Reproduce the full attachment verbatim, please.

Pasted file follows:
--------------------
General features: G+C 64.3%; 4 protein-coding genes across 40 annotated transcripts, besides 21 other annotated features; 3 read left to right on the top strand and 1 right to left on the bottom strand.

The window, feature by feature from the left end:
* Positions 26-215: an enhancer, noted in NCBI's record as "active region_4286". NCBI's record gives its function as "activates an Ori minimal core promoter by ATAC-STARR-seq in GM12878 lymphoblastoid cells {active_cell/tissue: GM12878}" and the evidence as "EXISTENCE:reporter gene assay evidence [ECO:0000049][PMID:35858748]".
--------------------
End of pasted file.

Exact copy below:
General features: G+C 64.3%; 4 protein-coding genes across 40 annotated transcripts, besides 21 other annotated features; 3 read left to right on the top strand and 1 right to left on the bottom strand.

The window, feature by feature from the left end:
* Positions 26-215: an enhancer, noted in NCBI's record as "active region_4286". NCBI's record gives its function as "activates an Ori minimal core promoter by ATAC-STARR-seq in GM12878 lymphoblastoid cells {active_cell/tissue: GM12878}" and the evidence as "EXISTENCE:reporter gene assay evidence [ECO:0000049][PMID:35858748]".